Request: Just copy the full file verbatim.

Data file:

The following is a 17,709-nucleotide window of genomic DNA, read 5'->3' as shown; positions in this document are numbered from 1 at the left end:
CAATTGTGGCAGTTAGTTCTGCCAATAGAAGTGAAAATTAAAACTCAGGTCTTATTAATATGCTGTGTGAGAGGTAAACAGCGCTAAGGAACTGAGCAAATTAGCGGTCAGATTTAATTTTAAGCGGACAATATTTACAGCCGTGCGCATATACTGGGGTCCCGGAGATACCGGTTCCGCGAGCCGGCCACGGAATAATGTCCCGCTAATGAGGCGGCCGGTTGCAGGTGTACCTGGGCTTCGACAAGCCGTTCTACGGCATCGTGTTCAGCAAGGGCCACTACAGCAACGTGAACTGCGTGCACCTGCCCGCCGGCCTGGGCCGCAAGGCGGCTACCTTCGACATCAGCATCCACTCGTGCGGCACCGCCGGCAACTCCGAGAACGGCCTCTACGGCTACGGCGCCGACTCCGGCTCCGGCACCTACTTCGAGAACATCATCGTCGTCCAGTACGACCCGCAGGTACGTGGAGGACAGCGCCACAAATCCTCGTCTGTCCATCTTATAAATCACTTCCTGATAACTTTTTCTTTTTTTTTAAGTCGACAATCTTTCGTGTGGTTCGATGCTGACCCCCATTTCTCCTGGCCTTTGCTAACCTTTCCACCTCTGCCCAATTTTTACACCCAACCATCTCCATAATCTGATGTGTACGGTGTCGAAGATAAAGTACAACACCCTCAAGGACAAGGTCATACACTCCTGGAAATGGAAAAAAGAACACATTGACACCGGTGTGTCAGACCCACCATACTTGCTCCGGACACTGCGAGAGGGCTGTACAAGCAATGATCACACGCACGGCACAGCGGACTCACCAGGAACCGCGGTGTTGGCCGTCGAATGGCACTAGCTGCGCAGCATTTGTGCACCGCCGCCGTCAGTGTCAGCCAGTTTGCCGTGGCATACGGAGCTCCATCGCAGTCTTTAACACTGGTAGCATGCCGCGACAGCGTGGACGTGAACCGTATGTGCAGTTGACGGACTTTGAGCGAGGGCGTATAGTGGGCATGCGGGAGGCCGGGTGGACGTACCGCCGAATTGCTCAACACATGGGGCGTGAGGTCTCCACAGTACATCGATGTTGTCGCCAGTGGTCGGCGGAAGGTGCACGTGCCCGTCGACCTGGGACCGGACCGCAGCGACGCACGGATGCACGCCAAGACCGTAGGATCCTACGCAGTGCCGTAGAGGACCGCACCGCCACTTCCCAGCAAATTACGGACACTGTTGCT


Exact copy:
The following is a 17,709-nucleotide window of genomic DNA, read 5'->3' as shown; positions in this document are numbered from 1 at the left end:
CAATTGTGGCAGTTAGTTCTGCCAATAGAAGTGAAAATTAAAACTCAGGTCTTATTAATATGCTGTGTGAGAGGTAAACAGCGCTAAGGAACTGAGCAAATTAGCGGTCAGATTTAATTTTAAGCGGACAATATTTACAGCCGTGCGCATATACTGGGGTCCCGGAGATACCGGTTCCGCGAGCCGGCCACGGAATAATGTCCCGCTAATGAGGCGGCCGGTTGCAGGTGTACCTGGGCTTCGACAAGCCGTTCTACGGCATCGTGTTCAGCAAGGGCCACTACAGCAACGTGAACTGCGTGCACCTGCCCGCCGGCCTGGGCCGCAAGGCGGCTACCTTCGACATCAGCATCCACTCGTGCGGCACCGCCGGCAACTCCGAGAACGGCCTCTACGGCTACGGCGCCGACTCCGGCTCCGGCACCTACTTCGAGAACATCATCGTCGTCCAGTACGACCCGCAGGTACGTGGAGGACAGCGCCACAAATCCTCGTCTGTCCATCTTATAAATCACTTCCTGATAACTTTTTCTTTTTTTTTAAGTCGACAATCTTTCGTGTGGTTCGATGCTGACCCCCATTTCTCCTGGCCTTTGCTAACCTTTCCACCTCTGCCCAATTTTTACACCCAACCATCTCCATAATCTGATGTGTACGGTGTCGAAGATAAAGTACAACACCCTCAAGGACAAGGTCATACACTCCTGGAAATGGAAAAAAGAACACATTGACACCGGTGTGTCAGACCCACCATACTTGCTCCGGACACTGCGAGAGGGCTGTACAAGCAATGATCACACGCACGGCACAGCGGACTCACCAGGAACCGCGGTGTTGGCCGTCGAATGGCACTAGCTGCGCAGCATTTGTGCACCGCCGCCGTCAGTGTCAGCCAGTTTGCCGTGGCATACGGAGCTCCATCGCAGTCTTTAACACTGGTAGCATGCCGCGACAGCGTGGACGTGAACCGTATGTGCAGTTGACGGACTTTGAGCGAGGGCGTATAGTGGGCATGCGGGAGGCCGGGTGGACGTACCGCCGAATTGCTCAACACATGGGGCGTGAGGTCTCCACAGTACATCGATGTTGTCGCCAGTGGTCGGCGGAAGGTGCACGTGCCCGTCGACCTGGGACCGGACCGCAGCGACGCACGGATGCACGCCAAGACCGTAGGATCCTACGCAGTGCCGTAGAGGACCGCACCGCCACTTCCCAGCAAATTACGGACACTGTTGCT